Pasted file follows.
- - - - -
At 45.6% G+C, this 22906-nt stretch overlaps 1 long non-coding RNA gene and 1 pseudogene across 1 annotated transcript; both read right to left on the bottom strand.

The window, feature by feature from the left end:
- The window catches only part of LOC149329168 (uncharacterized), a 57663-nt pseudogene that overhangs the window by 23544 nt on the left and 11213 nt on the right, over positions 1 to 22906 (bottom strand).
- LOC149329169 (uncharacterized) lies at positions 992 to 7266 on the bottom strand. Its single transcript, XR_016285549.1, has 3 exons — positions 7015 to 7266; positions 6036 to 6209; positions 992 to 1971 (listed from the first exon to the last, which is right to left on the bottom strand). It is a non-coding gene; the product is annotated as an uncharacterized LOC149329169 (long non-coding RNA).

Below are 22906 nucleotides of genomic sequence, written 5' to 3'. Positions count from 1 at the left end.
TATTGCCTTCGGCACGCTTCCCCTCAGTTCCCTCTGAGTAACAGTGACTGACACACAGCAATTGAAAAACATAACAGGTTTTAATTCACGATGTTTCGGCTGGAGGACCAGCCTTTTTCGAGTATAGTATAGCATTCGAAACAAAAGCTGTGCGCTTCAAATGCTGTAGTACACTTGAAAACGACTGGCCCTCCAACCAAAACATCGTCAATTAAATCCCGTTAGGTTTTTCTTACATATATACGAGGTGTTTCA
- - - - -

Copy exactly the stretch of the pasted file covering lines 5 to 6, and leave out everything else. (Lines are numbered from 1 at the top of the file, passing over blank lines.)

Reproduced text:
Below are 22906 nucleotides of genomic sequence, written 5' to 3'. Positions count from 1 at the left end.
TATTGCCTTCGGCACGCTTCCCCTCAGTTCCCTCTGAGTAACAGTGACTGACACACAGCAATTGAAAAACATAACAGGTTTTAATTCACGATGTTTCGGCTGGAGGACCAGCCTTTTTCGAGTATAGTATAGCATTCGAAACAAAAGCTGTGCGCTTCAAATGCTGTAGTACACTTGAAAACGACTGGCCCTCCAACCAAAACATCGTCAATTAAATCCCGTTAGGTTTTTCTTACATATATACGAGGTGTTTCA